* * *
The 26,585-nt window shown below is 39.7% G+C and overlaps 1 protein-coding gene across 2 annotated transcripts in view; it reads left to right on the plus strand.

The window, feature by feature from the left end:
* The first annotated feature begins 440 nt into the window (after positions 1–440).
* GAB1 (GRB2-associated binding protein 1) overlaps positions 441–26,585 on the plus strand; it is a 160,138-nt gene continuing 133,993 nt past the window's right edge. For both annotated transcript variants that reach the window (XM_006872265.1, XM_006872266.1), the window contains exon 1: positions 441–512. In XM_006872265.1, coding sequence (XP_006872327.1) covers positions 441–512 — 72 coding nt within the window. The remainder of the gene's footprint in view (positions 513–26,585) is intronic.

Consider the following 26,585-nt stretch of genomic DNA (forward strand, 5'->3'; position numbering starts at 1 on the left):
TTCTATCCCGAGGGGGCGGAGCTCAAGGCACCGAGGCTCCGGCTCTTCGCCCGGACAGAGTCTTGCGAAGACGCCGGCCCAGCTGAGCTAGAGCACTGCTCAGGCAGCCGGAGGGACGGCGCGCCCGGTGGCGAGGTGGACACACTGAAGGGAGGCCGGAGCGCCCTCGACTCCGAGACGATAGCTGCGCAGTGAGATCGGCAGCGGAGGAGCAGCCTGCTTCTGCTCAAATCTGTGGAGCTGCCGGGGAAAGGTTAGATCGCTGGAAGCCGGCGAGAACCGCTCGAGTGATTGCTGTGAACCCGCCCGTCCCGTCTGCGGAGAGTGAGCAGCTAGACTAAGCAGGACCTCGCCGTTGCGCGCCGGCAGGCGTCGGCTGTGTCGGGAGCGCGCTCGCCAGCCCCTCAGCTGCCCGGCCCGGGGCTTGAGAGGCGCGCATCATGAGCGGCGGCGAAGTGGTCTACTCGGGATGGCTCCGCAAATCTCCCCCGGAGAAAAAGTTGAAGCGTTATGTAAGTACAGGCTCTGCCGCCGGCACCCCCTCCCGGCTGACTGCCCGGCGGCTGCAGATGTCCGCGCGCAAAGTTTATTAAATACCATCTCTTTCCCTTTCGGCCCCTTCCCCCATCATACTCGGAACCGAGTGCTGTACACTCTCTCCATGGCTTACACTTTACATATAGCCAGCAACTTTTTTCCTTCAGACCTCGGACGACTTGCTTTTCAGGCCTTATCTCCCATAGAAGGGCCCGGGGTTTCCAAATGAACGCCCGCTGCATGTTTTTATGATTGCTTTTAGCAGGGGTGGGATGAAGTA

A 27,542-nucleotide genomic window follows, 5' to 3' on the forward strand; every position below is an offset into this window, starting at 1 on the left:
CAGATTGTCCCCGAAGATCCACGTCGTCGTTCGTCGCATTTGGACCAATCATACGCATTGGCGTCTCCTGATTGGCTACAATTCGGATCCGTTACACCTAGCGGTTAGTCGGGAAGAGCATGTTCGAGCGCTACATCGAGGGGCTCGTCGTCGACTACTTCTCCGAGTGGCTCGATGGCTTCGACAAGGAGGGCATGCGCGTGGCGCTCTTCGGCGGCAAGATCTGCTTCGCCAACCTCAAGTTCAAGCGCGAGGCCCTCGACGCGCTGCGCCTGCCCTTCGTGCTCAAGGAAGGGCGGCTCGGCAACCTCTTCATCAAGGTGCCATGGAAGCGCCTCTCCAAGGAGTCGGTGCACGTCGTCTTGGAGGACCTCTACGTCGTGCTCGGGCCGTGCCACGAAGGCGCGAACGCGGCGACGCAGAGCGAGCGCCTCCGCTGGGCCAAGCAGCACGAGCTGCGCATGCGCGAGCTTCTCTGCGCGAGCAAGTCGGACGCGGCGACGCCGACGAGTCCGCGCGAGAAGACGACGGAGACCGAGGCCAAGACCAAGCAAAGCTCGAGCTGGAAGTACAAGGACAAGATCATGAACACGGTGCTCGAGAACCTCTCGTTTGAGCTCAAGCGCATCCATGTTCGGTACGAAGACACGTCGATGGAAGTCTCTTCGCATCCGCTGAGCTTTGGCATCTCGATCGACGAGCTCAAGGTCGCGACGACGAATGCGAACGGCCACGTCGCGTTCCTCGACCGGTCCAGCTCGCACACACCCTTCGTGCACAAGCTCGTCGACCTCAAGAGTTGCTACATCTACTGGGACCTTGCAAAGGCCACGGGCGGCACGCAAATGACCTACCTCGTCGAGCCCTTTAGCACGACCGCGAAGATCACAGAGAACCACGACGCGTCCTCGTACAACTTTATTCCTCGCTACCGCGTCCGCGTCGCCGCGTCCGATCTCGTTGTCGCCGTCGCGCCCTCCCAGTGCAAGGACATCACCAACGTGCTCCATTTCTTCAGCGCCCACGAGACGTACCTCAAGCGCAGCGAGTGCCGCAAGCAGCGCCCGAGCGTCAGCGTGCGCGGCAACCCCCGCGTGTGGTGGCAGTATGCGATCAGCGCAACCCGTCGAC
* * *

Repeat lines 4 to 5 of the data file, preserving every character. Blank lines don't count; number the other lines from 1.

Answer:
* GAB1 (GRB2-associated binding protein 1) overlaps positions 441–26,585 on the plus strand; it is a 160,138-nt gene continuing 133,993 nt past the window's right edge. For both annotated transcript variants that reach the window (XM_006872265.1, XM_006872266.1), the window contains exon 1: positions 441–512. In XM_006872265.1, coding sequence (XP_006872327.1) covers positions 441–512 — 72 coding nt within the window. The remainder of the gene's footprint in view (positions 513–26,585) is intronic.

Consider the following 26,585-nt stretch of genomic DNA (forward strand, 5'->3'; position numbering starts at 1 on the left):